Saddle stitching is a popular binding method for books, brochures, and catalogs with fewer than 100 pages. It’s also one of the most cost-effective options for small booklet printing.
To create a saddle stitched booklet, a book-binding technique is achieved by collating sheets nested inside each other and stapled through their folded crease with wire staples. Two staples are commonly used, but larger paper sizes may necessitate more along the spine.
The cover of a saddle-stitched booklet is a great way to showcase your products, services, or events. It’s a versatile design element that can be used for any marketing campaign.
A book cover should be created to catch your audience’s attention and hold their interest. Therefore, avoiding any gimmicky design techniques that could come across as tacky is essential. Instead, use a clean and straightforward design that aligns with your brand.
Using an image and fonts that will work well together is also critical to the success of your book cover design. Different fonts and pictures can convey other emotions, so choose ones that suit your message.
Once you have your images and fonts, it’s time to design the booklet. Our booklet printing experts are here to help you create a custom design that will fit your needs and budget.
Saddle stitching is a popular binding method involving staples inserted into your booklet’s spine. It’s a cost-effective booklet and catalog printing option and is famous for smaller print projects.
Saddle stitching is a prevalent and affordable binding method. This method involves folded sheets of paper stacked one inside the other and attached by staples through the folds.
A printer usually prints the booklet pages on large sheets of paper called signatures. These sheets will then be folded, trimmed, and bound into the finished booklet. This setup will ensure that the pages are in numerical order and oriented correctly.
Typically, an 8-page book will have four pages printed on each sheet, which will be folded in half and then stitched. It will form a spine of the booklet that the pages will cling to when it is opened flat.
It is where the name “saddle stitching” comes from. While folding the sheets, long wire staples are threaded through the fold and clinched between the centermost pages.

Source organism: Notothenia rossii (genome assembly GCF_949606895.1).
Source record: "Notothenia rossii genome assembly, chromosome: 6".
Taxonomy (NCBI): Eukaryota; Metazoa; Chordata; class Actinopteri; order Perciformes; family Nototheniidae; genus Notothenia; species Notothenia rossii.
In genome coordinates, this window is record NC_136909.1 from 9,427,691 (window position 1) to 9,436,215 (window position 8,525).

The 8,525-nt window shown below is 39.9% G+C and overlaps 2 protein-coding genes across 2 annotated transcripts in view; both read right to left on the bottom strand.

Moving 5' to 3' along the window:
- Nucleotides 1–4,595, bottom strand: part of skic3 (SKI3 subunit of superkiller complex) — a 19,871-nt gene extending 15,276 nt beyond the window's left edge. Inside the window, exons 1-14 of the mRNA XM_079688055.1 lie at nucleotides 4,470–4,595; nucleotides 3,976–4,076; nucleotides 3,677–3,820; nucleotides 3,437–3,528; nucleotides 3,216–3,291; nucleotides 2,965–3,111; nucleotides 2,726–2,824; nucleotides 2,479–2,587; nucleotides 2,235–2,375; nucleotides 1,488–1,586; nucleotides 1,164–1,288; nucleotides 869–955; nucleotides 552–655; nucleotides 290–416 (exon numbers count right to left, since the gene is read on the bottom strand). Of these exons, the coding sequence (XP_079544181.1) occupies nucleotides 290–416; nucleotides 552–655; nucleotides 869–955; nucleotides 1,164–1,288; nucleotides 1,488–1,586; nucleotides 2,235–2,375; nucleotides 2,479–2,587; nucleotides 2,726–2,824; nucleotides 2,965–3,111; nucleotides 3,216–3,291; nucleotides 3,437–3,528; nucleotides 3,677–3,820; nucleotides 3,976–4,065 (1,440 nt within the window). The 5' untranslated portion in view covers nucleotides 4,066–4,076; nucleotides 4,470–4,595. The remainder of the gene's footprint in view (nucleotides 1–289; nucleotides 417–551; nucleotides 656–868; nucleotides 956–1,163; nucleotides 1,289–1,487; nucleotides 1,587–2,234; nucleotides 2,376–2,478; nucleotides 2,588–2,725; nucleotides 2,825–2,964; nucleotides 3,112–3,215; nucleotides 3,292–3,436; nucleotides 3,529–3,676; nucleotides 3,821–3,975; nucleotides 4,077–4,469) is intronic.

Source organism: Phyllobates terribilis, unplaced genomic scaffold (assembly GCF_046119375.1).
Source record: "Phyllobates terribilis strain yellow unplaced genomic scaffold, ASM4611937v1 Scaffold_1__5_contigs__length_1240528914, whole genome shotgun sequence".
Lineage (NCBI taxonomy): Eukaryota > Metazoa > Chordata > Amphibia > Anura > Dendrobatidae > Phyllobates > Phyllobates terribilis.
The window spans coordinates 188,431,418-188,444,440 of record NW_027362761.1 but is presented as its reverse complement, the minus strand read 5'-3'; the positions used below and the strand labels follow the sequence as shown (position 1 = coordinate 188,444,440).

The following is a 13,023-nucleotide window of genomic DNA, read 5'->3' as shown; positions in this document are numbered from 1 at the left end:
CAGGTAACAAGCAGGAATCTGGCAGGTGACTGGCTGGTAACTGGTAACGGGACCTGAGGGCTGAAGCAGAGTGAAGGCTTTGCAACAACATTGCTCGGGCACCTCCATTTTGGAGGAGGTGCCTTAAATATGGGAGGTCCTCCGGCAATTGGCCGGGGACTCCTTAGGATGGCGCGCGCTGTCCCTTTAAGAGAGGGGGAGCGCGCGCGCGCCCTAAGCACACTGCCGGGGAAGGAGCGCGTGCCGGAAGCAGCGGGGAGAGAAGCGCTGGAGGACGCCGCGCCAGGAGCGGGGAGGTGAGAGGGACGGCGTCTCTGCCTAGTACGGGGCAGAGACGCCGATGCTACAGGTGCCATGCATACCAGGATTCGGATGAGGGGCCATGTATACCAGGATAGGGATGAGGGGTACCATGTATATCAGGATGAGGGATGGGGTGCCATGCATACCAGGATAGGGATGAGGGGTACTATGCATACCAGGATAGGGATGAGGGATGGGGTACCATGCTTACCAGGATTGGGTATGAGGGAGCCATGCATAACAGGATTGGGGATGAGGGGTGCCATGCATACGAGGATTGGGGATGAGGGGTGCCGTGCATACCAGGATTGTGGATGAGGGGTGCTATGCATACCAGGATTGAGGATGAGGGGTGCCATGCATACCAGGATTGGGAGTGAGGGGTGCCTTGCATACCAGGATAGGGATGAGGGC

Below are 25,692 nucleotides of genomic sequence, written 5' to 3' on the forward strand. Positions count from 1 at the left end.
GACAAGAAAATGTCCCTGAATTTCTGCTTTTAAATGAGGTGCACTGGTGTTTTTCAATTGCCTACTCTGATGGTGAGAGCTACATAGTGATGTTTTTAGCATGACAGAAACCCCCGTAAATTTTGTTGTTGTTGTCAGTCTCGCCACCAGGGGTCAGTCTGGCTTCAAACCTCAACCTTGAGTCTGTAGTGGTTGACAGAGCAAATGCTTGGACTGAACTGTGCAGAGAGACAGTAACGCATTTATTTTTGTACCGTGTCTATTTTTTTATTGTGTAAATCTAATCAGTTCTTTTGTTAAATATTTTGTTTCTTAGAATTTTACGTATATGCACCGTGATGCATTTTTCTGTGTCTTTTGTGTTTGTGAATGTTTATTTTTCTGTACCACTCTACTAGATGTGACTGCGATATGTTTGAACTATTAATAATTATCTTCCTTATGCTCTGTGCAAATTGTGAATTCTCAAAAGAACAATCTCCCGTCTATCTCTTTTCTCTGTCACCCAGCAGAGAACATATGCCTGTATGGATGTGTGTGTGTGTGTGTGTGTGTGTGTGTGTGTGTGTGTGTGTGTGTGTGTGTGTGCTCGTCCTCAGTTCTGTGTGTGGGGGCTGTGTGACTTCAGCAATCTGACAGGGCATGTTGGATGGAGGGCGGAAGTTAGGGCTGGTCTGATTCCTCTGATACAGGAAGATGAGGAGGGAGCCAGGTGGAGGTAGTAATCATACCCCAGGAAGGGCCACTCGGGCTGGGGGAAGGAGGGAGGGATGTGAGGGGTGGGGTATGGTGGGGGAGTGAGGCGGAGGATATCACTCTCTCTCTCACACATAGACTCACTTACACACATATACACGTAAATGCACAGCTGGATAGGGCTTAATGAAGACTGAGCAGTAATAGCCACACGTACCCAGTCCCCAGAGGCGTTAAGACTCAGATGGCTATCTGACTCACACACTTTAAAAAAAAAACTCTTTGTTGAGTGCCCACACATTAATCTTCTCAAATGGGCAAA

Once these staples have been inserted into the spine of the pages, they will be trimmed to their final size. It will create a final book approximately 5.5″ x 8.5″ or 8.5″ x 11″.
A saddle-stitched booklet is a book that uses signatures of folded paper sheets to create pages. These signatures are nested together, nesting inside one another until they are bound along the fold line with wire staples. It is a binding suitable for booklets or magazines with 8 to 80 pages.
Creep occurs when the trim margins of the inner signatures of a saddle stitched book are narrower than pages in outer signatures. Creep is most noticeable when a booklet has many pages or is printed on thicker paper.
To prevent creep in the inner pages of a booklet, keep the number of signatures in a booklet small (typically four) and use thin paper stock when possible. Alternatively, consider using a different type of binding, such as perfect binding.
When printing a saddle-stitched booklet, use the [Auto] setting in the Print Booklet dialog box to adjust the gutter margins of each page based on the paper thickness and several pages. Using [Auto] reduces the need for manual adjustment and ensures that gutter margins are always even.
Generally, auto creep works by moving the elements in the outer margins of each page inwards progressively toward the center of the booklet. It is a good solution for most booklets, but it does have the disadvantage that it can cause problems with borders and center spreads that have elements close to the gutter edge. In these cases, it is better to account for a creep at the design stage rather than at the pre-press stage.
Saddle stitching is the most basic and least expensive binding method for book-style materials. It is appropriate for brochures and booklets with various page counts, including those with the same paper weight sheets inside and out (self-covers) and those with a thicker cover and thinner inside text pages (plus cover).
The collated pages are draped over a saddle-like apparatus during the stitching process and stapled together through a folded line along the book’s spine. The folded crease or spine is then trimmed to size before the booklet is bound and finished with a 3-knife trimmer that removes excess paper from the book’s top, face, and bottom.
When the nested signatures are stitched together, the centermost pages stick out beyond the front and back cover of the booklet, creating an “open front” edge called “creep.” The designer can control this creep, but often it must be factored into the design from the start.
To help ensure a clean and crisp edge when the booklet is trimmed, the bindery will use a special blade to cut along the edges of the pages. It can be done manually or by using a high-speed machine that cuts on a cutting plane.